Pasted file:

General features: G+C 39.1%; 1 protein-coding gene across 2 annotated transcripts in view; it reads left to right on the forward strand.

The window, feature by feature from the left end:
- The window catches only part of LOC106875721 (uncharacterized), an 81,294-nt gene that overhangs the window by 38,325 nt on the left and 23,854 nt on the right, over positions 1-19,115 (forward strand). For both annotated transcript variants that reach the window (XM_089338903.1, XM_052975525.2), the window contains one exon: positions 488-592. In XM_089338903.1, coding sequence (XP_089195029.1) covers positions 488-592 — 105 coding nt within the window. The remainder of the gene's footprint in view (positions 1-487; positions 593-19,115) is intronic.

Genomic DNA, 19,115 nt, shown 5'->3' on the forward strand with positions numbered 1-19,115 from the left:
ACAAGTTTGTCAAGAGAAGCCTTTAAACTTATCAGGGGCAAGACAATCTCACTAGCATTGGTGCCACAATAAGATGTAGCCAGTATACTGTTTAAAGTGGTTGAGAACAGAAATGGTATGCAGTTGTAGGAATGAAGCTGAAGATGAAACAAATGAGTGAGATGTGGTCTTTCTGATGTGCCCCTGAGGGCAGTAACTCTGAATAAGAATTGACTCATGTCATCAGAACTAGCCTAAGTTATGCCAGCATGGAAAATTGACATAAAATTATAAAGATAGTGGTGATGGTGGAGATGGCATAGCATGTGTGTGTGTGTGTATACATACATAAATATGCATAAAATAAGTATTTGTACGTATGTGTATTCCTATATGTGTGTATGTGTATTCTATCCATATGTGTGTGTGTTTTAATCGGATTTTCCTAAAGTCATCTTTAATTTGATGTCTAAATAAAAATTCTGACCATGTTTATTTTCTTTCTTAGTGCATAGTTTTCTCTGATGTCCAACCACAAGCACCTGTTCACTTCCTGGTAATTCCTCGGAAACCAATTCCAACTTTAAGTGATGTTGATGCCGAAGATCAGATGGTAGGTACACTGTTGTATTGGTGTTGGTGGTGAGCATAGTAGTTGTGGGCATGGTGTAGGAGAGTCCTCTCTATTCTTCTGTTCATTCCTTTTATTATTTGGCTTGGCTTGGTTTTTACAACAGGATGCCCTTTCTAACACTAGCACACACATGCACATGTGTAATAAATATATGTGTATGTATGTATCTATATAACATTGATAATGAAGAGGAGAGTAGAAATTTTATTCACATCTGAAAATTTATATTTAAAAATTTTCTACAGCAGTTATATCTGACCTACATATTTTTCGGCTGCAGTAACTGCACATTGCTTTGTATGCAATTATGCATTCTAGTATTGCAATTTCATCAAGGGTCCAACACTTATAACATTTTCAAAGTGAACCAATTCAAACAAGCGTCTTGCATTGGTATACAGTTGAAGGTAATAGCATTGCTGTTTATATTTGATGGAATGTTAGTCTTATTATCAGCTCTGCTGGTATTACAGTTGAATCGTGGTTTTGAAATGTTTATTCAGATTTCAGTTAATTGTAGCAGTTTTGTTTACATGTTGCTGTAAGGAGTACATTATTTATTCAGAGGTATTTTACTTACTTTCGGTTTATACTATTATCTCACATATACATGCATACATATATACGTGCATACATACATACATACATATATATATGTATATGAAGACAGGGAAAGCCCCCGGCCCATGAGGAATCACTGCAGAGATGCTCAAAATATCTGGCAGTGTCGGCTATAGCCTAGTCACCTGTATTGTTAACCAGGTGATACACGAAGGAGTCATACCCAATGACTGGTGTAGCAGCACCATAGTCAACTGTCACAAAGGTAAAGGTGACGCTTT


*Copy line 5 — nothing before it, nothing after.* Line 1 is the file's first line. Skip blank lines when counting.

ACAAGTTTGTCAAGAGAAGCCTTTAAACTTATCAGGGGCAAGACAATCTCACTAGCATTGGTGCCACAATAAGATGTAGCCAGTATACTGTTTAAAGTGGTTGAGAACAGAAATGGTATGCAGTTGTAGGAATGAAGCTGAAGATGAAACAAATGAGTGAGATGTGGTCTTTCTGATGTGCCCCTGAGGGCAGTAACTCTGAATAAGAATTGACTCATGTCATCAGAACTAGCCTAAGTTATGCCAGCATGGAAAATTGACATAAAATTATAAAGATAGTGGTGATGGTGGAGATGGCATAGCATGTGTGTGTGTGTGTATACATACATAAATATGCATAAAATAAGTATTTGTACGTATGTGTATTCCTATATGTGTGTATGTGTATTCTATCCATATGTGTGTGTGTTTTAATCGGATTTTCCTAAAGTCATCTTTAATTTGATGTCTAAATAAAAATTCTGACCATGTTTATTTTCTTTCTTAGTGCATAGTTTTCTCTGATGTCCAACCACAAGCACCTGTTCACTTCCTGGTAATTCCTCGGAAACCAATTCCAACTTTAAGTGATGTTGATGCCGAAGATCAGATGGTAGGTACACTGTTGTATTGGTGTTGGTGGTGAGCATAGTAGTTGTGGGCATGGTGTAGGAGAGTCCTCTCTATTCTTCTGTTCATTCCTTTTATTATTTGGCTTGGCTTGGTTTTTACAACAGGATGCCCTTTCTAACACTAGCACACACATGCACATGTGTAATAAATATATGTGTATGTATGTATCTATATAACATTGATAATGAAGAGGAGAGTAGAAATTTTATTCACATCTGAAAATTTATATTTAAAAATTTTCTACAGCAGTTATATCTGACCTACATATTTTTCGGCTGCAGTAACTGCACATTGCTTTGTATGCAATTATGCATTCTAGTATTGCAATTTCATCAAGGGTCCAACACTTATAACATTTTCAAAGTGAACCAATTCAAACAAGCGTCTTGCATTGGTATACAGTTGAAGGTAATAGCATTGCTGTTTATATTTGATGGAATGTTAGTCTTATTATCAGCTCTGCTGGTATTACAGTTGAATCGTGGTTTTGAAATGTTTATTCAGATTTCAGTTAATTGTAGCAGTTTTGTTTACATGTTGCTGTAAGGAGTACATTATTTATTCAGAGGTATTTTACTTACTTTCGGTTTATACTATTATCTCACATATACATGCATACATATATACGTGCATACATACATACATACATATATATATGTATATGAAGACAGGGAAAGCCCCCGGCCCATGAGGAATCACTGCAGAGATGCTCAAAATATCTGGCAGTGTCGGCTATAGCCTAGTCACCTGTATTGTTAACCAGGTGATACACGAAGGAGTCATACCCAATGACTGGTGTAGCAGCACCATAGTCAACTGTCACAAAGGTAAAGGTGACGCTTT